Abstracts In Photography

Great Egret Photo by Scott Bourne

Abstracts In Photography

Great Egret Photo by Scott Bourne
(And more specifically – bird photography)

You might be surprised to learn that out of nearly 750,000 bird photographs, one of my most popular is this abstract of a great egret I made 10 years at Little Estero Lagoon on Ft. Myers Beach, Florida.

I have always been fascinated by abstract art but when I was young, I very mistakenly thought it was something people did when they couldn’t make something realistic. I assumed they gave up and went with something abstract. I was dead wrong.

Abstract art can be harder to make than “traditional” art because you have to be able to “SEE” it in advance to really make it work.

As someone who spends a great deal of time with birds (okay I admit it – I spend more time with birds than with humans – and neither group really wants to hang around with me all that much to begin with) and sometimes I yearn for something different.

On the day I made this image I went out for abstracts. I knew that if I had a still morning on the lagoon that would be a starting point and sure enough it was the basis of everything I did that day.

While there are no real rules to abstract photography, there are seven factors I try to keep in mind when making such images. Of the seven, the last is the most important and since this is a blog post, and not a book, I’ll key in on that one a bit more in a minute.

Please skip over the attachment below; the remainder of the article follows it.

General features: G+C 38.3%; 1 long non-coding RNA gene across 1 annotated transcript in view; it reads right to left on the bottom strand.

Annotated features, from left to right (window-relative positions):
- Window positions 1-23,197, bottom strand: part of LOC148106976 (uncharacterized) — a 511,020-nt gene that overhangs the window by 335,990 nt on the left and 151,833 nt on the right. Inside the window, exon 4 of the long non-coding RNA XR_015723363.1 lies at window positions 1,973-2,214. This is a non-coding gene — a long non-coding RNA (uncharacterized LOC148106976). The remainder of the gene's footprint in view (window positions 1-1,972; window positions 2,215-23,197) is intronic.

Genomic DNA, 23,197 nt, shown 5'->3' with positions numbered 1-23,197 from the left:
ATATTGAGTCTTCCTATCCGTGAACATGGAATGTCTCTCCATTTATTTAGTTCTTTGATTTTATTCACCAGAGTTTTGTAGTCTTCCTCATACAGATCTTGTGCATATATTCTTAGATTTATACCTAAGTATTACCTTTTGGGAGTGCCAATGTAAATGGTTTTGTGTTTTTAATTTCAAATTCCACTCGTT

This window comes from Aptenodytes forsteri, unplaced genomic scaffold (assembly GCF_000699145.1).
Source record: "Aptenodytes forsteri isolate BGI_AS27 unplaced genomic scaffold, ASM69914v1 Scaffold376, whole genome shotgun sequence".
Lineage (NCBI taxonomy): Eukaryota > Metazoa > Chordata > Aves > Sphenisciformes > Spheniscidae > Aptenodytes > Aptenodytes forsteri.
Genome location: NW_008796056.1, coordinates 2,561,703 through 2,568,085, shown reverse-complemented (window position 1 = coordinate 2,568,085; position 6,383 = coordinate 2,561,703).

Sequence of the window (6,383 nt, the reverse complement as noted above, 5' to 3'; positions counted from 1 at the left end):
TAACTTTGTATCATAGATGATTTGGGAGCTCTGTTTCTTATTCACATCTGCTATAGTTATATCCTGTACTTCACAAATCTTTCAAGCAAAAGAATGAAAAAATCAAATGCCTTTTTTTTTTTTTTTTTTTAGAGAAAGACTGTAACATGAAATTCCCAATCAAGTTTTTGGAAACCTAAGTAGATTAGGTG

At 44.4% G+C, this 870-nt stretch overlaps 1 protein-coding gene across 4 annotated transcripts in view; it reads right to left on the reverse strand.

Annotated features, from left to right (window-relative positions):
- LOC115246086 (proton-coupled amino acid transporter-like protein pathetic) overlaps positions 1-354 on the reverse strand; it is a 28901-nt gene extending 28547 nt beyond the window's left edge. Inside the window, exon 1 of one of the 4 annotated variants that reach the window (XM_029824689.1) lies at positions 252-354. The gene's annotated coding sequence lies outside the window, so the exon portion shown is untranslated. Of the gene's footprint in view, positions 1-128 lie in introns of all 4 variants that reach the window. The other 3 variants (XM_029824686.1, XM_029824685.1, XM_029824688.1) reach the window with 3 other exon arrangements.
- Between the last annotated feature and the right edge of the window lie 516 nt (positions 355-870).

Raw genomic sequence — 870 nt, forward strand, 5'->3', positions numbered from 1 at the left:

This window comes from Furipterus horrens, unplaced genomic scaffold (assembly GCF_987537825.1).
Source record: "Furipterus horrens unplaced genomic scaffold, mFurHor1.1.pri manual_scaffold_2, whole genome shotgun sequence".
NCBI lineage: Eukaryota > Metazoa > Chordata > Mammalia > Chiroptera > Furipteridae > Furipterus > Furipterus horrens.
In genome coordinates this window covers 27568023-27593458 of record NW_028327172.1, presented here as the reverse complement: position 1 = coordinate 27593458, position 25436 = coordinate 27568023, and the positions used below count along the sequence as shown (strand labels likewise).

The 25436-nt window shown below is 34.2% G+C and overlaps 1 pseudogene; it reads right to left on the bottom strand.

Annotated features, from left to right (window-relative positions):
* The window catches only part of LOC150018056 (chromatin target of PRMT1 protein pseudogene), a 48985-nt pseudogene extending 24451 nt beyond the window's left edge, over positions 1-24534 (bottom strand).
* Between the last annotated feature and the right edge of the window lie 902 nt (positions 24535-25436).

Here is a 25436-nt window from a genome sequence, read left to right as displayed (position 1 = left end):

The seven factors are:

Angle of View

Some people confuse surreal photography with abstract photography. In surrealism, you are actually making something up – creating something that doesn’t exist. In abstract photography, you are relying heavily on mystery. What makes it abstract is that it is indeed real, and something recognizable, although not immediately. That is where mystery comes in.

In the case of this image, I’ve cut off the top (and reflected bottom) leaving only the middle part of the bird and his legs. You know he has a head, but you can’t see it. It creates a sense of wonder and curiosity.

I relied on the water to obscure the bird’s feet, which adds even more mystery, and while color can be a positive factor that increases the abstract nature of a photograph, I went the other way here to monochrome to deepen the mystery even more.

I “SAW” this in my mind, and then went wading through the lagoon to find it.


When I was new at photography, I was like everyone else. I specialized in REACTING with my camera. Something would flash by or catch my attention and I would photograph it. As I get older, and more experienced, I am more drawn to scenes that I can see in my mind’s eye first, and then go find. It’s counterintuitive for some, but that’s okay. It’s art, so there are no real rules.

To find out if abstract photography is for you, I suggest you work through the list of seven factors I provided and see if any resonate with you and your imagery. Or just go more mystery in your shots – abstract or not. It helps tell a story. Either way, have fun and know I am rooting for you.

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2 Responses

  1. I also find that abstract is what distinguishes art photography from documentary photography. Both are valid categories, but they are quite distinct in many ways.

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